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Batu Caves

Coordinates: 3°14′14.64″N 101°41′2.06″E / 3.2374000°N 101.6839056°E / 3.2374000; 101.6839056
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Batu Caves
Entrance to the cave complex with the Murugan statue in the front
Batu Caves is located in Selangor
Batu Caves
Location in the Klang Valley
Batu Caves is located in Peninsular Malaysia
Batu Caves
Geographic coordinates3°14′14.64″N 101°41′2.06″E / 3.2374000°N 101.6839056°E / 3.2374000; 101.6839056
TypeDravidian Architecture

Batu Caves (Tamil: பத்து மலை, romanized: Pathu malai) is a mogote with a series of limestone caves in Gombak, Selangor, Malaysia. It is located about 13 km (8.1 mi) north of the capital city of Kuala Lumpur. The cave complex consists many Hindu temples, the popular of which is a shrine dedicated to Hindu god Murugan. It is the focal point of the Tamil festival of Thaipusam in Malaysia. The complex also hosts of a 43 m (141 ft) high Murugan statue, one of the largest Murugan statues in the world.



The name for the cave complex is derived from the Batu Pahat River which flows nearby.[1][2] The word batu is derived from Malay meaning "rock".[3] The hill was called as "Kapal Tanggang" (ship of Si Tanggang) as per the Malay folktale Malin Kundang.[4] In Tamil, the temple complex is called as Pathu malai (பத்து மலை).[5]



The caves were used as shelters by the indigenous Temuan people, a tribe of Orang Asli.[2] In the 1860s, Chinese settlers began excavating guano from the caves, used as fertilisers.[6] In 1878, the caves were discovered by American naturalist William Hornaday.[7] K. Thamboosamy, an Indian Tamil trader, promoted the cave complex as a site of Hindu worship.[2] A Hindu temple dedicated to lord Murugan was completed in 1891 with the annual Thaipusam celebrations commencing in 1892.[1] Further development of religious sites have happened ever since in the region. Housing development around the region began in the late 20th century with non-governmental organisations expressing concerns about the over-development.[8]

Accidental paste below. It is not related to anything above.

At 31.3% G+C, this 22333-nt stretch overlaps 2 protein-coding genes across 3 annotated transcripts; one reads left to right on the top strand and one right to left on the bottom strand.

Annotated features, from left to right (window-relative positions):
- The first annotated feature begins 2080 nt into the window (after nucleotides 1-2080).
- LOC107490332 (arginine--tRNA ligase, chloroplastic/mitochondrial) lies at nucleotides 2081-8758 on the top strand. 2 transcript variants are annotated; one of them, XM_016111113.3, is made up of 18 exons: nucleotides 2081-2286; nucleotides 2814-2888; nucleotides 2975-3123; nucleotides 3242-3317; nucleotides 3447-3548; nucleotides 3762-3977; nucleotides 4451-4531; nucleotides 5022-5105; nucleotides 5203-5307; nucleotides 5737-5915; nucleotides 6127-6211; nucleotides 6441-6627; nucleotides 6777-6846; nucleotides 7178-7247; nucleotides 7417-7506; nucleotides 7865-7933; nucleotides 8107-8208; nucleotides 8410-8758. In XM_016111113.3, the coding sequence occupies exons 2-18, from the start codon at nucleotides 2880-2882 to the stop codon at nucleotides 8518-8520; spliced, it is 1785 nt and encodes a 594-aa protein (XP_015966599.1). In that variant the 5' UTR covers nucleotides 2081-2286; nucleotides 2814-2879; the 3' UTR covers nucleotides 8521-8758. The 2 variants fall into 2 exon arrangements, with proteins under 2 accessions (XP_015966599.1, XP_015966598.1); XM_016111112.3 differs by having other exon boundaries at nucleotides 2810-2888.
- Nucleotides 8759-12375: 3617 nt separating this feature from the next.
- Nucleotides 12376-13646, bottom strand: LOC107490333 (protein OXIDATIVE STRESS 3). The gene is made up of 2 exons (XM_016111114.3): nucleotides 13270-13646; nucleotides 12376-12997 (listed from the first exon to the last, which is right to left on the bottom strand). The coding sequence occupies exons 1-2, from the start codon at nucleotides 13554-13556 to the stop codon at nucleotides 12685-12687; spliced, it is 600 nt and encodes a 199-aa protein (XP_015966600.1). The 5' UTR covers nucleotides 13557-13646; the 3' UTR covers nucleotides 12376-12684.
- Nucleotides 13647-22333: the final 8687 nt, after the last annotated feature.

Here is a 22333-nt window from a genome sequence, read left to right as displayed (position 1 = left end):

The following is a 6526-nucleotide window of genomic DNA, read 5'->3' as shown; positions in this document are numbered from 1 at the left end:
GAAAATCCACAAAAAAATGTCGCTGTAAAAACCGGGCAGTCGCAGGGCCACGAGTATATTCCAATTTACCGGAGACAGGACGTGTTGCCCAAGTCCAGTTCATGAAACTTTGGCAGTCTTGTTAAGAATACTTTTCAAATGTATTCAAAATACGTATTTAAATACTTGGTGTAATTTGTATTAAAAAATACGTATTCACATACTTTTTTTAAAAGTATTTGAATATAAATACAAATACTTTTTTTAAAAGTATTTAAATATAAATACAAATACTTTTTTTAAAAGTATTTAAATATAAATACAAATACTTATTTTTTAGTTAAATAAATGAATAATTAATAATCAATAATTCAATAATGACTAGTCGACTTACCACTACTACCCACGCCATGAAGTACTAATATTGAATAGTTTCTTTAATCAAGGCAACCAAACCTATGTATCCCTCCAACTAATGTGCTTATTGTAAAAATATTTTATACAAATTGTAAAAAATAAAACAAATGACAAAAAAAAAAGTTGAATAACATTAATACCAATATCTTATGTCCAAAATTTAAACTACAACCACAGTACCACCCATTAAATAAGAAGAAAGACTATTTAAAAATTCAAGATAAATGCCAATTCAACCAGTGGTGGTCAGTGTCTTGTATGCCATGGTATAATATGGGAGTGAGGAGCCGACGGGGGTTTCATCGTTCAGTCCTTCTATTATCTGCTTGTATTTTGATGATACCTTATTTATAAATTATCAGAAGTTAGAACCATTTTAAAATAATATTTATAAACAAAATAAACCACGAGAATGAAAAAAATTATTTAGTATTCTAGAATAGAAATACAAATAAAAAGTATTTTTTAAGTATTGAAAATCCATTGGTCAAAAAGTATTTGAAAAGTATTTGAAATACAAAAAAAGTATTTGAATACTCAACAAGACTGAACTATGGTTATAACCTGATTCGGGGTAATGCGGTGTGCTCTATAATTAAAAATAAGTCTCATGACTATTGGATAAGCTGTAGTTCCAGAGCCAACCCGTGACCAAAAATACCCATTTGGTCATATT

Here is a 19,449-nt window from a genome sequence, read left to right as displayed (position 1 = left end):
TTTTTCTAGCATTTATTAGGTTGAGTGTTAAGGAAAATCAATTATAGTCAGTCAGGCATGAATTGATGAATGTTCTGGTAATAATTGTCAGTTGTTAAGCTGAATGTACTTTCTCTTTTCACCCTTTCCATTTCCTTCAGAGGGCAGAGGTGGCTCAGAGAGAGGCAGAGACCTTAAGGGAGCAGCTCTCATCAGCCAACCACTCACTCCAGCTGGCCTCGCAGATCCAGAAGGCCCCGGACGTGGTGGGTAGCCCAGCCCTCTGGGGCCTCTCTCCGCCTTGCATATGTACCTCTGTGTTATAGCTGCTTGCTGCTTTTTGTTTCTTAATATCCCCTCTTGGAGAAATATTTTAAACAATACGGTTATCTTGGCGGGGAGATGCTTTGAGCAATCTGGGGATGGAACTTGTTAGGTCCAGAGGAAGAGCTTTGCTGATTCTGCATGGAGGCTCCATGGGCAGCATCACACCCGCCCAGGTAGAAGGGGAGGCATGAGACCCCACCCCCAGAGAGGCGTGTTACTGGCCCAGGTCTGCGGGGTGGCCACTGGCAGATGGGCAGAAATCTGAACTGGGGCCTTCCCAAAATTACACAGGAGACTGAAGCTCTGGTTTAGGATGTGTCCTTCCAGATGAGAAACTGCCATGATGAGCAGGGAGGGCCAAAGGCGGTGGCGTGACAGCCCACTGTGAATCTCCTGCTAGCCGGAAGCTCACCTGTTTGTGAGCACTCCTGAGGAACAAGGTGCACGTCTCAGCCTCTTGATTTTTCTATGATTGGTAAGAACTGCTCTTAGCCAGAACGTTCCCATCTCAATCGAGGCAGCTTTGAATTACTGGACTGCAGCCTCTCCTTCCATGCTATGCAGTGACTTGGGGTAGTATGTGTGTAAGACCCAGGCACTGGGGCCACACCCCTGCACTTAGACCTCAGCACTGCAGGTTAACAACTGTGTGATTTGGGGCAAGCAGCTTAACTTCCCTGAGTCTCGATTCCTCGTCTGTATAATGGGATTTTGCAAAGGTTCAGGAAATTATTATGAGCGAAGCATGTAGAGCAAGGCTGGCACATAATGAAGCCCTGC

Karst limestone formation

The complex is a mogote with a series of limestone caves, formed more than 400 million years ago.[9][10] It consists of a complex cave system of 20 recognized caves including four large cave systems with multiple inter-connected chambers.[4]

The speleothems were formed by the action of water falling on the surface percolating through the surface and interacting with the sub surface, resulting in dissolution of limestone rocks, resulting in the formation of stalactites and stalagmites. Stalactites jutting from the ceiling and stalagmites rising from the floor form intricate formations of cave curtains, flowstones, cave pearls and scallops. The interiors would have been damp and wet when the caves were being formed.[11][12]


The dark interior of the caves host many plant and animal species

The Batu cave system and its caverns is a biodiversity hotspot consisting of many plant and animal species, many of which are specific to such limestone environments.[13] About 269 species of vascular plants including 56 species (21%) of calciphiles have been recorded from the site.[14] There are a diverse range of cave fauna, including endemic species such as the trapdoor spider Liphistius batuensis.[15] There are 21 species of bats, including several species of fruit bats. The dark cave system is home to numerous species of insects including haplotaxids, spiders, mites, ticks, scorpions, springtails, beetles, fliers, ants, wasps, bees, butterflies, moths and other animals such as frogs, lizards, snakes and snails.[13][16][17]

The site is also home to numerous long-tailed macaques. The monkeys often depend on people for food and might cause disturbance or nuisance.[18] To preserve the cave's ecology, access is restricted in the inner cave complex which can be accessed by the educational trips organized by the Malaysian Nature Society. Development over the years, industrial activity and the high number of footfalls due to the religious site are threats to the biodiversity in the region.[13]

Religious site

Steps leading to the caves with the Murugan statue in the front